Author Greg Dues, in his book Catholic Customs and Traditions, elaborates on the symbolism of eggs in ancient pre-Christian cultures: "In ancient Egypt and Persia friends exchanged decorated eggs at the spring equinox, the beginning of their New Year. These eggs were a symbol of fertility for them because the coming forth of a live creature from an egg was so surprising to people of ancient times. Christians of the Near East adopted this tradition, and the Easter egg became a religious symbol. It represented the tomb from which Jesus came forth to new life" (1992, p. 101). The same author also explains that, like eggs, rabbits became associated with Easter because they were powerful symbols of fertility: "Rabbits are part of pre-Christian fertility symbolism because of their reputation to reproduce rapidly" (p. 102).

These symbols demean the truth of Christ's death and resurrection. Easter, a pagan festival with its pagan fertility symbols, replaced the God-ordained festivals that Jesus Christ, the Apostles and the early Church observed. But this didn't happen immediately. Not until A.D. 325—almost three centuries after Jesus Christ was crucified and resurrected—was the matter settled. Regrettably, it wasn't settled on the basis of biblical truth, but on the basis of anti-Semitism and raw ecclesiastical and imperial power.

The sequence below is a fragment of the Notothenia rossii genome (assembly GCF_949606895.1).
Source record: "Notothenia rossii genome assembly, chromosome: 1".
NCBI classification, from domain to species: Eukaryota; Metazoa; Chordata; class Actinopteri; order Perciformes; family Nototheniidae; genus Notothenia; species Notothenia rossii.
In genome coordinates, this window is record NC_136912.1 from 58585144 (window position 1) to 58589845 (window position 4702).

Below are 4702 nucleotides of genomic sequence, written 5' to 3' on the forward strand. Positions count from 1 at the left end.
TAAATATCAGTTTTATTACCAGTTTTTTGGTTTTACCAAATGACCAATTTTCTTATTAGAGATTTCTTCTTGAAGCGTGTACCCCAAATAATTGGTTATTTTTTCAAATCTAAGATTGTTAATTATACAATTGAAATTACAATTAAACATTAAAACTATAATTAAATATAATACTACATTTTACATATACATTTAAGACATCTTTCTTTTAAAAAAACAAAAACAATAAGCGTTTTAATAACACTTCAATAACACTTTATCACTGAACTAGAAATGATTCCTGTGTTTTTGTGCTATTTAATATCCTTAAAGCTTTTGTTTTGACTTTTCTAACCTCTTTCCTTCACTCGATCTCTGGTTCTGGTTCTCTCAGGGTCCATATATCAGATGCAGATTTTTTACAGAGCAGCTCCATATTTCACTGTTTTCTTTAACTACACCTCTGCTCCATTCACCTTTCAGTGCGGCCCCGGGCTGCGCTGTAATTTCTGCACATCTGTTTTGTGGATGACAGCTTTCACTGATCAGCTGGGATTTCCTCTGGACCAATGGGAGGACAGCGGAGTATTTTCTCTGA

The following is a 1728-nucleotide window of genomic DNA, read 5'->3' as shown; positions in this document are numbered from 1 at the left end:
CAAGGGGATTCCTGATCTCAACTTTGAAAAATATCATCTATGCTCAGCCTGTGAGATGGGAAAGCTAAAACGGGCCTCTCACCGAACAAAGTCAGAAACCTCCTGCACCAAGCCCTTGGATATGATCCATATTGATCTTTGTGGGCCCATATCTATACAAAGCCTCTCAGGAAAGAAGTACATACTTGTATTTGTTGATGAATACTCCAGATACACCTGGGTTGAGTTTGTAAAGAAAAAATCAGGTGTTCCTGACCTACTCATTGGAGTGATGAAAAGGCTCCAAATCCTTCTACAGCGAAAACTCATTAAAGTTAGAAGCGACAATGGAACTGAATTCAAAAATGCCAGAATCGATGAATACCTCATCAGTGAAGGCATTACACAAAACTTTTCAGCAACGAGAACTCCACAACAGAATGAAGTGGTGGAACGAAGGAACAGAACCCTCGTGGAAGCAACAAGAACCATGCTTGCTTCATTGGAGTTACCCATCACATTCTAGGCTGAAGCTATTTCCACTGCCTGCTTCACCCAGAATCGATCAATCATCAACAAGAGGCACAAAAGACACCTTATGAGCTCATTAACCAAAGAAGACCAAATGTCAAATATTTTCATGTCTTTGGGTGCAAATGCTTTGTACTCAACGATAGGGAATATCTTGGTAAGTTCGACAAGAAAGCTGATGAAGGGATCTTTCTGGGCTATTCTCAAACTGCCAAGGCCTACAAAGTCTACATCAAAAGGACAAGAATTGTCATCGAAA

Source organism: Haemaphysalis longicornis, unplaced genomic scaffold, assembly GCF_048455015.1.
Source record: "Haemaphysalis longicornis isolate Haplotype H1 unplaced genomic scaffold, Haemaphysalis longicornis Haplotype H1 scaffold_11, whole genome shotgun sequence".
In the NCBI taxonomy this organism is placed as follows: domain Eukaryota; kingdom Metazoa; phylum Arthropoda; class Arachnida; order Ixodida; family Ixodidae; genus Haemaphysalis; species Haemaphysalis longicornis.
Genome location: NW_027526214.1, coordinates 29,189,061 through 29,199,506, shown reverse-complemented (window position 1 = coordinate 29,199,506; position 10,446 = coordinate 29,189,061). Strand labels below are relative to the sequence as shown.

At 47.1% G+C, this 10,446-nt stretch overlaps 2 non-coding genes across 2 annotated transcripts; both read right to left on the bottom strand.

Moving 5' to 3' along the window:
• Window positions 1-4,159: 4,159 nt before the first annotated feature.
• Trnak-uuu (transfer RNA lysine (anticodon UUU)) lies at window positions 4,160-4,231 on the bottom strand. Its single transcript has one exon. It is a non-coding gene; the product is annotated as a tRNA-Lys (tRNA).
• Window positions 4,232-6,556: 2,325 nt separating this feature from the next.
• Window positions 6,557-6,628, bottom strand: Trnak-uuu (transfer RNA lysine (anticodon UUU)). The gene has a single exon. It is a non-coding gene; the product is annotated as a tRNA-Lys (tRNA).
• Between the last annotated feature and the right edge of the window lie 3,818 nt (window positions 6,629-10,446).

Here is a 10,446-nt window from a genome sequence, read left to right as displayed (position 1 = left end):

As The Encyclopaedia Britannica explains: "A final settlement of the dispute [over whether and when to keep Easter or Passover] was one among the other reasons which led [the Roman emperor] Constantine to summon the council of Nicaea in 325….The decision of the council was unanimous that Easter was to be kept on Sunday, and on the same Sunday throughout the world, and ‘that none should hereafter follow the blindness of the Jews'" (11th edition, p. 828, "Easter" pp. 828-829).

Those who did choose to "follow the blindness of the Jews"—that is, who continued to keep the biblical festivals kept by Jesus Christ and the Apostles rather than the newly "Christianized" pagan Easter festival—were systematically persecuted by the powerful church-state alliance of Constantine 's Roman Empire. With the power of the empire behind it, Easter soon became entrenched as one of traditional Christianity's most popular sacred celebrations.

British historian Sir James Frazer notes how Easter symbolism and rites, along with other pagan customs and celebrations, entered into the established Roman church: "Taken altogether, the coincidences of the Christian with the heathen festivals are too close and too numerous to be accidental. They mark the compromise which the Church in the hour of its triumph was compelled to make with its vanquished yet still dangerous rivals [the empire's competing pagan religions] (The Golden Bough, 1993, p. 361).

In short, to broaden the appeal of the new religion of Christianity in those early centuries, the powerful Roman religious authorities, with the backing of the Roman Empire, simply co-opted the rites and practices of pagan religions, relabeled them as "Christian" and created a new brand of Christianity with customs and teachings far removed from the Church Jesus founded. The authentic Christianity of the Bible largely disappeared, forced underground by persecution because its followers refused to compromise.

Easter does not accurately represent Jesus Christ's suffering, death and resurrection. The ancient religious practices and fertility symbols associated with the cult of Astarte, the Babylonian goddess, existed long before Christ, and have regrettably largely replaced and obscured the truth of His death and resurrection.